NEWS
16/06/2018 07:51 SAST | Updated 16/06/2018 07:51 SAST

Mmusi Maimane Comes Down On Government's "Disregard" For The Youth

"If there is one lesson we can learn from 1976, it's that any change you want to see has to come from you," he said.

Leader of South Africa's Democratic Alliance (DA) Mmusi Maimane speaks during a news conference in Johannesburg, South Africa April 1, 2016. REUTERS/Siphiwe Sibeko/File Photo
Siphiwe Sibeko / Reuters
Leader of South Africa's Democratic Alliance (DA) Mmusi Maimane speaks during a news conference in Johannesburg, South Africa April 1, 2016. REUTERS/Siphiwe Sibeko/File Photo

DA leader Mmusi Maimane took the opportunity to point out the government's "disregard" for the youth at the Hector Pieterson Memorial in Soweto, Johannesburg, on Friday, ahead of Youth Day on Saturday.

Maimane compared the struggles of the children who marched in the township 42 years ago to protest against being taught in Afrikaans, to those currently facing the youth.

"If there is one lesson we can learn from 1976, it's that any change you want to see has to come from you," he said.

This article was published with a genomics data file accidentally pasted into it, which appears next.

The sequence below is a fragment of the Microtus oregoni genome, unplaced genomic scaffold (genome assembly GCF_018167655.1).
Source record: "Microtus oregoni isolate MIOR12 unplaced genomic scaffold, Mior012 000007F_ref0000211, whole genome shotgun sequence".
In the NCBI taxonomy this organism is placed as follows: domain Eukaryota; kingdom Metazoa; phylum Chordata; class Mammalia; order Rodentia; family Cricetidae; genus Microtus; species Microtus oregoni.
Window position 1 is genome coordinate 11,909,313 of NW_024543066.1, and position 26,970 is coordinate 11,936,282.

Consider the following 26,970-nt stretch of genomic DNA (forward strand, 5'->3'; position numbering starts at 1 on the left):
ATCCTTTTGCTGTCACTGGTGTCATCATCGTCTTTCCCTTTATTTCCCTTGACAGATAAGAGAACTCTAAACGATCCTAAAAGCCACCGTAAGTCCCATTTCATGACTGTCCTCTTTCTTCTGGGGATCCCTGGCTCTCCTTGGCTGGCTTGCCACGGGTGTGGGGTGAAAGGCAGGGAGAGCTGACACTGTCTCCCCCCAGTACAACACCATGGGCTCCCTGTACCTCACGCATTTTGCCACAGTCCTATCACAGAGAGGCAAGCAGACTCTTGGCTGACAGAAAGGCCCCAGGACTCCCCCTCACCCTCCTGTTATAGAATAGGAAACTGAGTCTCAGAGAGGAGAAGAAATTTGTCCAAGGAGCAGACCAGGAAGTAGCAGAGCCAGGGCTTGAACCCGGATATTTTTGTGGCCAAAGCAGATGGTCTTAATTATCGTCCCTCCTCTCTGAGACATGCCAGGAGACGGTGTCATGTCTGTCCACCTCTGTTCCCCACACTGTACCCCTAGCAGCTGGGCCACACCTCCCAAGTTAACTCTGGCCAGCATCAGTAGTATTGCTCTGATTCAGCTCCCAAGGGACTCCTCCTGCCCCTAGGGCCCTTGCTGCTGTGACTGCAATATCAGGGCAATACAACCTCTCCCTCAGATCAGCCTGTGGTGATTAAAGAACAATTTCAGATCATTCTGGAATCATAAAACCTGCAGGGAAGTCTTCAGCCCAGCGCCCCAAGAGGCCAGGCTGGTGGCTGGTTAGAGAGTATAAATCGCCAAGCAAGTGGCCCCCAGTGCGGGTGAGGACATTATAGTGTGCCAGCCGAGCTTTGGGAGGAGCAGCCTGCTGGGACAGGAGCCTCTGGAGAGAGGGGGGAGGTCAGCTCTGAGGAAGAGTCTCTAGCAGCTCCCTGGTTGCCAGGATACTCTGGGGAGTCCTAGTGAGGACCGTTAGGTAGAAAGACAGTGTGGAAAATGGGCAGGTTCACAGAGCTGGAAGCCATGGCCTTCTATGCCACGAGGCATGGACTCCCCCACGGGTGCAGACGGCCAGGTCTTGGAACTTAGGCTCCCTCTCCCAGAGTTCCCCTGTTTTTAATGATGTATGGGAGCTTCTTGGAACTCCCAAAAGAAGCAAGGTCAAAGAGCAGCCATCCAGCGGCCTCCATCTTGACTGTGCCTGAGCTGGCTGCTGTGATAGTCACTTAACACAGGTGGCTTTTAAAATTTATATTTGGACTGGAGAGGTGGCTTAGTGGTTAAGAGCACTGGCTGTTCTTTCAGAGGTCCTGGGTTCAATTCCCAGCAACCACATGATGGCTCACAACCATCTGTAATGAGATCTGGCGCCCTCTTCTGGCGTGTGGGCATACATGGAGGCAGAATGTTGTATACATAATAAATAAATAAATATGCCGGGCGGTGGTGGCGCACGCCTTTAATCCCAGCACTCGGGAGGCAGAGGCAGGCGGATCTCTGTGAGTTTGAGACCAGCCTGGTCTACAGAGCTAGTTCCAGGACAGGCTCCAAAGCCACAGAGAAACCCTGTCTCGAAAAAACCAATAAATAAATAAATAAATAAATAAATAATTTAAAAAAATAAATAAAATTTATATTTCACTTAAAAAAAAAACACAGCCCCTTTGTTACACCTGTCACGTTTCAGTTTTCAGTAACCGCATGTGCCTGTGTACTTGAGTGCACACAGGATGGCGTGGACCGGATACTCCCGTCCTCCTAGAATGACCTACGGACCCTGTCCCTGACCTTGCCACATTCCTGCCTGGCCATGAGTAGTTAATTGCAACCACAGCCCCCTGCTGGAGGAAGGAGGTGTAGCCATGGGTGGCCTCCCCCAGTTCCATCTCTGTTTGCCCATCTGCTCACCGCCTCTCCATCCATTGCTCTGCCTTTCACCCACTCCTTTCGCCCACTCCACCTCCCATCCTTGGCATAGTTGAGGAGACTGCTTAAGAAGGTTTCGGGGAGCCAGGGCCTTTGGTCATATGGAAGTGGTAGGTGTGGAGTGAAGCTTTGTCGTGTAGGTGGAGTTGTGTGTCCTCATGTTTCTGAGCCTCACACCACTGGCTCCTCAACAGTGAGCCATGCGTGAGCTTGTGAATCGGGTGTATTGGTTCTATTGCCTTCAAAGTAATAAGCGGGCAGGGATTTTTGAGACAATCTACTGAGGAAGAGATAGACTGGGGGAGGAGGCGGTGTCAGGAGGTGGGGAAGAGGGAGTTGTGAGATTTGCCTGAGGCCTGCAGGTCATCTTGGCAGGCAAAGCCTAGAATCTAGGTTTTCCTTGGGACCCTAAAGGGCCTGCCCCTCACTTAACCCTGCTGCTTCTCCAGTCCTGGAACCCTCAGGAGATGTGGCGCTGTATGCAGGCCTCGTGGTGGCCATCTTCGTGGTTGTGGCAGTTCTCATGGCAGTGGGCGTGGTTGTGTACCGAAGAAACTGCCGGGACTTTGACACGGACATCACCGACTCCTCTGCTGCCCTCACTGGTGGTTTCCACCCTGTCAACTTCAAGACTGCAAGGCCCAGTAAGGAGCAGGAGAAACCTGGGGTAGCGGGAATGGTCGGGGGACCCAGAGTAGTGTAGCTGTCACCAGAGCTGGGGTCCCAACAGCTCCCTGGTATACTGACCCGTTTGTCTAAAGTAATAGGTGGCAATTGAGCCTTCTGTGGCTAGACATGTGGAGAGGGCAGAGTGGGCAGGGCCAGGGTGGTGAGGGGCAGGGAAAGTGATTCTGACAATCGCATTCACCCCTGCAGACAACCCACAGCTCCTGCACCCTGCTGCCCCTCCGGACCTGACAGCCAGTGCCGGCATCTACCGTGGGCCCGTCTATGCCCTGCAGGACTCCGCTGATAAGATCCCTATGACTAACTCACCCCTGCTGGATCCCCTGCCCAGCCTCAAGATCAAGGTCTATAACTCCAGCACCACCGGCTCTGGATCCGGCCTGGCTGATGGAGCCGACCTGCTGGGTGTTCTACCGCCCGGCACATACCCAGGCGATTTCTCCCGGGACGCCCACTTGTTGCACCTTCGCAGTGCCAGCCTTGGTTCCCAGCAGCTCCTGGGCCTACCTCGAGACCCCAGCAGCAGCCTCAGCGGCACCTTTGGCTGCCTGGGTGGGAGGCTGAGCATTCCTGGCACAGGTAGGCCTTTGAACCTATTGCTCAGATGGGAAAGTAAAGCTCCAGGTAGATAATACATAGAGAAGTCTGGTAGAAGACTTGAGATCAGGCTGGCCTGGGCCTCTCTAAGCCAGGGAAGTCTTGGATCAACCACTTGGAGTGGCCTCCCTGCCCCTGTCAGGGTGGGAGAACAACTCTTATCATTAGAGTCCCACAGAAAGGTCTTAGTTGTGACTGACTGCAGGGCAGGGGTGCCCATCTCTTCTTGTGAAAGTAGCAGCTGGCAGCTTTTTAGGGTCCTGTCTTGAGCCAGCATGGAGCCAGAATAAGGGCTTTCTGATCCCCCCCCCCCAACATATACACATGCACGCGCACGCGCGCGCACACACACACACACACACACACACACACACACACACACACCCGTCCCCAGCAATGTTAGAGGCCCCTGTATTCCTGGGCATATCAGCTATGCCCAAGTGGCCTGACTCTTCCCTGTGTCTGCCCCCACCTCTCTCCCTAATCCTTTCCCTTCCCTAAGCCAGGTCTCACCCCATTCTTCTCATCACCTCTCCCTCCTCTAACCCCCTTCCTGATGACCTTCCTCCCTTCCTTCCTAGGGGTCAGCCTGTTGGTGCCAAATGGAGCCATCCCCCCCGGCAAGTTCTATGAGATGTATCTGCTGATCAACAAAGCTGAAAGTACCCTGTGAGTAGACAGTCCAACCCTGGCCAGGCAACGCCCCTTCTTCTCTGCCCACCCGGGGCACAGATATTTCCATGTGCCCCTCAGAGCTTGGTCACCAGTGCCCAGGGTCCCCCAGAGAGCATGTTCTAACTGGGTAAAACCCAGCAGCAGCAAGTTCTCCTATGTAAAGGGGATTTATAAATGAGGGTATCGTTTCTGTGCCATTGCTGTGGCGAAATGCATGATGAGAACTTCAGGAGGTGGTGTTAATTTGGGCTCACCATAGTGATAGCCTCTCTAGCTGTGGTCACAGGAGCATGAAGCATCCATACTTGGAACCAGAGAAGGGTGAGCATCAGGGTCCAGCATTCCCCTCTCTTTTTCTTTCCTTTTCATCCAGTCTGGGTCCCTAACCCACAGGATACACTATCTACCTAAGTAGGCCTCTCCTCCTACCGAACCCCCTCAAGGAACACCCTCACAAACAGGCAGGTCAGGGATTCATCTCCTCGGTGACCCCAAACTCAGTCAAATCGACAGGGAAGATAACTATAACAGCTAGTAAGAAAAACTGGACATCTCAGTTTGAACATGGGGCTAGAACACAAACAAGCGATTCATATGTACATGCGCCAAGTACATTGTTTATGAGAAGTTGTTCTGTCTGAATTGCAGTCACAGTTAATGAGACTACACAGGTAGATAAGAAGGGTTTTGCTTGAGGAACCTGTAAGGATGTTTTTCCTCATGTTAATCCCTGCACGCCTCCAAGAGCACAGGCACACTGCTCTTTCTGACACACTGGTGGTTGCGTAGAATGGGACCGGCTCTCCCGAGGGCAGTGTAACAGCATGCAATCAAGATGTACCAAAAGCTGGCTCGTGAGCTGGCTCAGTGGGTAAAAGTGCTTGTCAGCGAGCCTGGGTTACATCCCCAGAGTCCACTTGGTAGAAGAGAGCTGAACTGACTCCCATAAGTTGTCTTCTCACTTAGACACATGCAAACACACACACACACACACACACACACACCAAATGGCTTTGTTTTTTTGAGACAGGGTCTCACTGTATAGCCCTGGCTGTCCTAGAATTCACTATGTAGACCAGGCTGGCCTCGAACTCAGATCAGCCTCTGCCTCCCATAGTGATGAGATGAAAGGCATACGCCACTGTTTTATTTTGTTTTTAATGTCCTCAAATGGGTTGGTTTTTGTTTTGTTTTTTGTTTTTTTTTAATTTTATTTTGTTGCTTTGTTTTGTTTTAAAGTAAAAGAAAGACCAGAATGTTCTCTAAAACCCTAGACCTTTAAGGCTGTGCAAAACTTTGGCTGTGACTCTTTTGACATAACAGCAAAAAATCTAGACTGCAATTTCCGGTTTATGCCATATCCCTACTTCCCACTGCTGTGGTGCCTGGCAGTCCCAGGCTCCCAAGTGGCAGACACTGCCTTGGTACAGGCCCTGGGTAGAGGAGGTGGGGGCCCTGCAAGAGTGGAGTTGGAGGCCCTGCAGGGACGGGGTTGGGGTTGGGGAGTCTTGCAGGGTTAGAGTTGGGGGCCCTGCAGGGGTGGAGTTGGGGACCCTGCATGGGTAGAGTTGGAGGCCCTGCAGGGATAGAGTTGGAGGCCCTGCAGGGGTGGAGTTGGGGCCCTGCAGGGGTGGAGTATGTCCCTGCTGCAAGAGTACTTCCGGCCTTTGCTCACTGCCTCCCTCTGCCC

"By now you must know that this government is not going to improve your prospects in life. This government is not going to suddenly turn thousands of dysfunctional schools around and improve the quality of teaching. If that was their plan, they would have done so already."

Maimane mentioned education and employment statistics to support his point.

"Four out of five children in Grade 4 cannot comprehend what they read. How must these children complete the rest of their grades and one day enter the world of work?" he asked.

High youth unemployment

"This education inequality will drag them down for the rest of their lives."

Two thirds of South Africans under the age of 24 cannot find work and many of them eventually give up looking, he said. The 27% unemployment only includes people who are actively searching for jobs, he added.

"Once we include those who have given up, this number shoots up to almost 37%," Maimane said.

"That is the future that young people in South Africa must face. And thanks to our education system, which is consistently ranked among the worst in the world, most of these people are very poorly prepared to step into that future and make it their own."

He encouraged the youth to learn from the class of 1976 and to take matters into their own hands.

"If you've come to realise that this government won't fight for your future, then you can stand up to them. But this isn't 1976. You don't have to face their bullets. You can take the fight to them at the ballot box," Maimane said.

"That generation back then fought for freedom and for a better life. This generation today must continue this fight by using those freedoms to improve their lives."

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